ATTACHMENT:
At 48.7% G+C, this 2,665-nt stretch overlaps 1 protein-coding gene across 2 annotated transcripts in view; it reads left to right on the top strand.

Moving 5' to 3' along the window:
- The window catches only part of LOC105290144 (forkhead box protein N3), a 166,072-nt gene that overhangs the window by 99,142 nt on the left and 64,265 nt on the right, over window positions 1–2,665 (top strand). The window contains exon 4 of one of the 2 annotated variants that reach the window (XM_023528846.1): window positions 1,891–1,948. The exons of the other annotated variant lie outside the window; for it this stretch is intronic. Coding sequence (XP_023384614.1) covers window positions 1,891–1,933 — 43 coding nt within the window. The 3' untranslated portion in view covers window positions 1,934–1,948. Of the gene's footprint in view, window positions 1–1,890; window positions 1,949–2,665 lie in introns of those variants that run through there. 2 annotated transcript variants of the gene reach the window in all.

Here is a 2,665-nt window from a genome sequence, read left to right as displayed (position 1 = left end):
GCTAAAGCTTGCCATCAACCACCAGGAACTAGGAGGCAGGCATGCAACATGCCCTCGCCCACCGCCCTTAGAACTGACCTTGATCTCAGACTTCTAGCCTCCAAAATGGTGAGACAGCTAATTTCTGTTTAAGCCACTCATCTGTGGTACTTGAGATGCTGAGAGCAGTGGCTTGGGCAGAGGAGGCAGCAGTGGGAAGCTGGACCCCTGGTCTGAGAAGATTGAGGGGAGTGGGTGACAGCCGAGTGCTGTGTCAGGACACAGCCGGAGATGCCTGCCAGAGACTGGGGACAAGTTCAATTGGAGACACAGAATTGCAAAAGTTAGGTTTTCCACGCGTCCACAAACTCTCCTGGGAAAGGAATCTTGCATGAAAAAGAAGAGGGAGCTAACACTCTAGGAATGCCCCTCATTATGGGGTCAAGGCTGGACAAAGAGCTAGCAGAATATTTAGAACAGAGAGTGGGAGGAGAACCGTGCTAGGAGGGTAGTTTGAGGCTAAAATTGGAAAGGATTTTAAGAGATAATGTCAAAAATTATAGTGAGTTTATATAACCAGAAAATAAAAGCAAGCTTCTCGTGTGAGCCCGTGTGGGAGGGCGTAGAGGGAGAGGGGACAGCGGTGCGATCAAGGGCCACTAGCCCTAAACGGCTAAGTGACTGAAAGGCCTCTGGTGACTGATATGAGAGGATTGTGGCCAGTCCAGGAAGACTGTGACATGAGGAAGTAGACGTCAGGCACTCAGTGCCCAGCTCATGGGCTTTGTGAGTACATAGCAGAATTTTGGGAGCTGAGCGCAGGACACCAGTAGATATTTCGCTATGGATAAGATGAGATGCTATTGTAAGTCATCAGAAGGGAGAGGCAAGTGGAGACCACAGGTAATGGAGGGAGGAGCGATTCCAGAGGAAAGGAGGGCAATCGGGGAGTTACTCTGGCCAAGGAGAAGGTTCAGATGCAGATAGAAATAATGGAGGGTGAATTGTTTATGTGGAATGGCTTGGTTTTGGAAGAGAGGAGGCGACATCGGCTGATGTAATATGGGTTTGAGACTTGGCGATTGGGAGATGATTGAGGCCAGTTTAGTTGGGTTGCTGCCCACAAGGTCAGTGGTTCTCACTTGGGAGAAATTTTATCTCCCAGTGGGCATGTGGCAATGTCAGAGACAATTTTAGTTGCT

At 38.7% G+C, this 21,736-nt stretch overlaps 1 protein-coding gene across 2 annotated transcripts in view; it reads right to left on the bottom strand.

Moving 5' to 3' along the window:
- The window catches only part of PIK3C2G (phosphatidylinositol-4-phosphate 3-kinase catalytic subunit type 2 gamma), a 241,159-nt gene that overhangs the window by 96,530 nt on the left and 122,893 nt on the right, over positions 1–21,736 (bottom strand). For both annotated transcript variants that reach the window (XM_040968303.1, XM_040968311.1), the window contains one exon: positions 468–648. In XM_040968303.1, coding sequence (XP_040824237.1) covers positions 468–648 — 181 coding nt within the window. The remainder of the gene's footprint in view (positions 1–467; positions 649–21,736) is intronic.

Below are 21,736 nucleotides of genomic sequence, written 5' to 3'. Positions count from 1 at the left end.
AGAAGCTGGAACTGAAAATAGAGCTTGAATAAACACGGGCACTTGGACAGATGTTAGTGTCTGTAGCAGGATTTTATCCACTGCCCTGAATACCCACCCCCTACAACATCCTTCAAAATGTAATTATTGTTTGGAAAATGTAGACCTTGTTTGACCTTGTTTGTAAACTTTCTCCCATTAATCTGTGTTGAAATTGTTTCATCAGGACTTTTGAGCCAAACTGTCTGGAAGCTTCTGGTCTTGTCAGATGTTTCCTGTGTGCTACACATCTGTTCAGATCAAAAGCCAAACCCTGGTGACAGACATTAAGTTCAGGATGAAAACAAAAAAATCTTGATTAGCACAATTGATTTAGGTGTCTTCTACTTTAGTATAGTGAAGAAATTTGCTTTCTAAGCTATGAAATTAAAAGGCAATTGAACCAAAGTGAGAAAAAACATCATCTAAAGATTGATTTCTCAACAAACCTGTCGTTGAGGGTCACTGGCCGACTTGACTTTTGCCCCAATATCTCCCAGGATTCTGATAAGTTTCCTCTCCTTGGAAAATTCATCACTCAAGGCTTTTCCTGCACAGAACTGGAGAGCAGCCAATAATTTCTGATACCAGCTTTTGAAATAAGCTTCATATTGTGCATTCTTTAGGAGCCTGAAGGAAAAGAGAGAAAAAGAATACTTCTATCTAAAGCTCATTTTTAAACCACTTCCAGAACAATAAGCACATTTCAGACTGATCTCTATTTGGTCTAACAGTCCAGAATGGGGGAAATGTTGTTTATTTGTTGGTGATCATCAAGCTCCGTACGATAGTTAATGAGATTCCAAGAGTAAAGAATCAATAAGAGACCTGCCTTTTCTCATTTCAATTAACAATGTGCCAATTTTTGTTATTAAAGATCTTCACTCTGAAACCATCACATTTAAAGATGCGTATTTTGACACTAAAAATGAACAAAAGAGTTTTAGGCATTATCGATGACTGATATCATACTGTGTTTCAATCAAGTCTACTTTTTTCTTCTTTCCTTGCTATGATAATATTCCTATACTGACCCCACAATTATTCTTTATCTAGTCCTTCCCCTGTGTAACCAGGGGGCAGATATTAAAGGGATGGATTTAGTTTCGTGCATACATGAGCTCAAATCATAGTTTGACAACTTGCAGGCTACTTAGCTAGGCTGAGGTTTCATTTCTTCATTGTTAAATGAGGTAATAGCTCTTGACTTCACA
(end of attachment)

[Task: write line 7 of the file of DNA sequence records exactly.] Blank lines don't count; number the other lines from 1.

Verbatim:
Moving 5' to 3' along the window: